Wangiri calls are typically missed calls from an overseas number, with the caller hanging up after one ring or less, before the receiver can answer. The intention of the scammer is to entice you to call back the number upon seeing a missed call. If you do call back the number, once connected you may be charged at premium rates, while a message plays to entice you to stay on the line as long as possible.
“The TCF’s scam call prevention process, which enables scam calls to be notified and blocked across all New Zealand networks, has drawn attention to an increase this week in Wangiri calls which are typically originating from African phone numbers,” said Geoff Thorn, TCF CEO.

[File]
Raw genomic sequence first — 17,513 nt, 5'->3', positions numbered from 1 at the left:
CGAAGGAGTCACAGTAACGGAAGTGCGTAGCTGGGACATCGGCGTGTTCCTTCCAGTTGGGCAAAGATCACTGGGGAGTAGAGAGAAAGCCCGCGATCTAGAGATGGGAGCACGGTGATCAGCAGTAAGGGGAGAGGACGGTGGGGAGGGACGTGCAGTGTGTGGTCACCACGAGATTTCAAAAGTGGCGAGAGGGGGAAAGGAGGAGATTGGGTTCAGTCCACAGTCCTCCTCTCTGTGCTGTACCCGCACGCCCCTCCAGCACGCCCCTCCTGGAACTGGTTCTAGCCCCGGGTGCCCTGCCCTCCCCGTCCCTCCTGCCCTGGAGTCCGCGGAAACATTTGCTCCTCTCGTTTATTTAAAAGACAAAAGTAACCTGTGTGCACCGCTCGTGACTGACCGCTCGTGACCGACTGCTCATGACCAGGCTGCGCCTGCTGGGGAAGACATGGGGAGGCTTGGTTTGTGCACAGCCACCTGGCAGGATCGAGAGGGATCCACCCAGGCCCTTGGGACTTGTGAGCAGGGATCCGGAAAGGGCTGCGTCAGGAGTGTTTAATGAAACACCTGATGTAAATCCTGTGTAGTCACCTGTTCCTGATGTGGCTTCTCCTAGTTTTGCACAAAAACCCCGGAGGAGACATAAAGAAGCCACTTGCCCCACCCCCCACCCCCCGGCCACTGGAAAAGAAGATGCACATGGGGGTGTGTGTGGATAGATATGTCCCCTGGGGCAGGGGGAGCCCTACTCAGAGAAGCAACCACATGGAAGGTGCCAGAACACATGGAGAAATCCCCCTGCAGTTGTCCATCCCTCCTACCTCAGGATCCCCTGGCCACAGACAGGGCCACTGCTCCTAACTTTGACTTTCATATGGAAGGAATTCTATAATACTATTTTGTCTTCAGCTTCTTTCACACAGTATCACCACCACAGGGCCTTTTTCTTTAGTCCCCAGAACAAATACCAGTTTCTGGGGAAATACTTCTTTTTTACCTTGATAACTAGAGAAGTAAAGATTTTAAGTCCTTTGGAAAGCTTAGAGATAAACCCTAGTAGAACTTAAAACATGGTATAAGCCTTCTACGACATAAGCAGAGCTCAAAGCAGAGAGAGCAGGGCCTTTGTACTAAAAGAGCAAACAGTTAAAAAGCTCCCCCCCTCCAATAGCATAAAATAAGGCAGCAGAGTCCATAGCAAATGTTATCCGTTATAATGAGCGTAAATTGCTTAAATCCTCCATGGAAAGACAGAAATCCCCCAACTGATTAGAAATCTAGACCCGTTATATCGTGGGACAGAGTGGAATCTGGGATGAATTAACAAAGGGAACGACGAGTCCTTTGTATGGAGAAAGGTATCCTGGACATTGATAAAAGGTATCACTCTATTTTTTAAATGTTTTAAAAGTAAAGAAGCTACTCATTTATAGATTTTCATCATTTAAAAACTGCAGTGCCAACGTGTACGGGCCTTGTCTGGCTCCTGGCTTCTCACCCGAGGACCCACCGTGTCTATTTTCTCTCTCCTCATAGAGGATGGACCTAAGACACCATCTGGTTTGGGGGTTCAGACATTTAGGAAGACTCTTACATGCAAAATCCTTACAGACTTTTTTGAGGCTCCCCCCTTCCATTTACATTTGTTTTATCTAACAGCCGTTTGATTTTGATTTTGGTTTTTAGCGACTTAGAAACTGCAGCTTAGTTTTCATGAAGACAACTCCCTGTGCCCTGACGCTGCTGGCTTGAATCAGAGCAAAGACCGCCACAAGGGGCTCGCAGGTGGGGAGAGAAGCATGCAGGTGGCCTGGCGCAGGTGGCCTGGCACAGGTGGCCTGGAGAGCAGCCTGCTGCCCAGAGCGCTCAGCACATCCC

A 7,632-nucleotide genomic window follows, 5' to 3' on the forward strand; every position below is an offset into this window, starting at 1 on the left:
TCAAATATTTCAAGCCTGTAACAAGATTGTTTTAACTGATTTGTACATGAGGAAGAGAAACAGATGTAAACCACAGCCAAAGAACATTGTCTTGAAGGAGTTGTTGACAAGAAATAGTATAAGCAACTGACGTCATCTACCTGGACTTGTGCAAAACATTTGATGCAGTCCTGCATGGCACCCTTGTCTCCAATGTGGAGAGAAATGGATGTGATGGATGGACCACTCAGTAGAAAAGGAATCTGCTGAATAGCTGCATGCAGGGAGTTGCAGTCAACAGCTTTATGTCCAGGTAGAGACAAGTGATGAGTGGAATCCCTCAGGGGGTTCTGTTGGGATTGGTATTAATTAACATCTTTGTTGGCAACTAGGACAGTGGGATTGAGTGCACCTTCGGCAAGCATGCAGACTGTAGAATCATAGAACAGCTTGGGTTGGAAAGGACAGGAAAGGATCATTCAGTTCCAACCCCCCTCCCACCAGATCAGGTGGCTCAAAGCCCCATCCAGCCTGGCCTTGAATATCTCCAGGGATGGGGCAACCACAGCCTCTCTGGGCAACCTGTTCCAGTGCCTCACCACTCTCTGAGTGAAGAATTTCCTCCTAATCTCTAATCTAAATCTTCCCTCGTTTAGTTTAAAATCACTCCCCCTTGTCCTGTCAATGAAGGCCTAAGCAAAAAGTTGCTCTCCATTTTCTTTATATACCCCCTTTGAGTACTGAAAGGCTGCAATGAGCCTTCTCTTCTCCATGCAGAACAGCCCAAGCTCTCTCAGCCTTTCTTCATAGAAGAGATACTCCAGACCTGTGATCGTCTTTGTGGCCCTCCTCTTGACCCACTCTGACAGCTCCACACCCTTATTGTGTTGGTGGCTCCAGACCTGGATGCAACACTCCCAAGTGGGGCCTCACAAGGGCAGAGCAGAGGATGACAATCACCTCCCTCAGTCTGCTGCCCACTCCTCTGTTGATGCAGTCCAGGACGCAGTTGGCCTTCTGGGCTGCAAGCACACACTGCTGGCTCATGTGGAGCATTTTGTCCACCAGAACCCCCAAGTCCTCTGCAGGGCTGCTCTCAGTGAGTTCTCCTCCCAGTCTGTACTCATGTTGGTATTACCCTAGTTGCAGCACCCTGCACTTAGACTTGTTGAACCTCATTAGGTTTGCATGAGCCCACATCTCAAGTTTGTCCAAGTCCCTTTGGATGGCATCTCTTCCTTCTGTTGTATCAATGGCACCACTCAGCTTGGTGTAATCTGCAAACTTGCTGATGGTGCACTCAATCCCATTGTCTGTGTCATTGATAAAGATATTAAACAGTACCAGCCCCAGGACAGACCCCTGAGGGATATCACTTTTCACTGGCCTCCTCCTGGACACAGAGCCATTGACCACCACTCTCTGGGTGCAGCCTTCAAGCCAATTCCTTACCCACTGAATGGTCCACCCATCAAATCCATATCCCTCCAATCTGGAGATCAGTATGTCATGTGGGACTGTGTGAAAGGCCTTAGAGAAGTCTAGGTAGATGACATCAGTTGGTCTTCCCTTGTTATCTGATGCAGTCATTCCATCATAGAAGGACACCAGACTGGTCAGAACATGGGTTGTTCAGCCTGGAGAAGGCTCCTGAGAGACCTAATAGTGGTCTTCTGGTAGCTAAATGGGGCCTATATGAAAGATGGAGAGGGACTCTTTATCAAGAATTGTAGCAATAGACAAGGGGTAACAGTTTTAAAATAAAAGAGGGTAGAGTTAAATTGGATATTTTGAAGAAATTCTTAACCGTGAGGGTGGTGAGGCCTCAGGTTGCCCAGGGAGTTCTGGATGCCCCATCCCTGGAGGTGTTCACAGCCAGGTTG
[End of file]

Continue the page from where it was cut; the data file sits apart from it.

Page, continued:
“If you receive a missed call from an unknown overseas number, instead of returning the call, wait for the caller to contact you again to ensure it is a genuine enquiry. If you suspect that the call may have been an instance of Wangiri, we suggest you contact your telecommunications provider to let them know about the scam so that it can be investigated and blocked.”
If you wish to report any scam call or text that you receive, it is helpful if you can provide as much information as possible. Information that should be passed on to your telco provider includes the caller’s phone number, the date and time you received the call or text message, and any other information that you received from the call e.g. who did they say they were, what they wanted you to do.